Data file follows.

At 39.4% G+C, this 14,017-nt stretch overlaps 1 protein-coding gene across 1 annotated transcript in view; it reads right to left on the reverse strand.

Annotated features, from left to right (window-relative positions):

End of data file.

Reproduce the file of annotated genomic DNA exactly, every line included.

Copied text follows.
At 39.4% G+C, this 14,017-nt stretch overlaps 1 protein-coding gene across 1 annotated transcript in view; it reads right to left on the reverse strand.

Annotated features, from left to right (window-relative positions):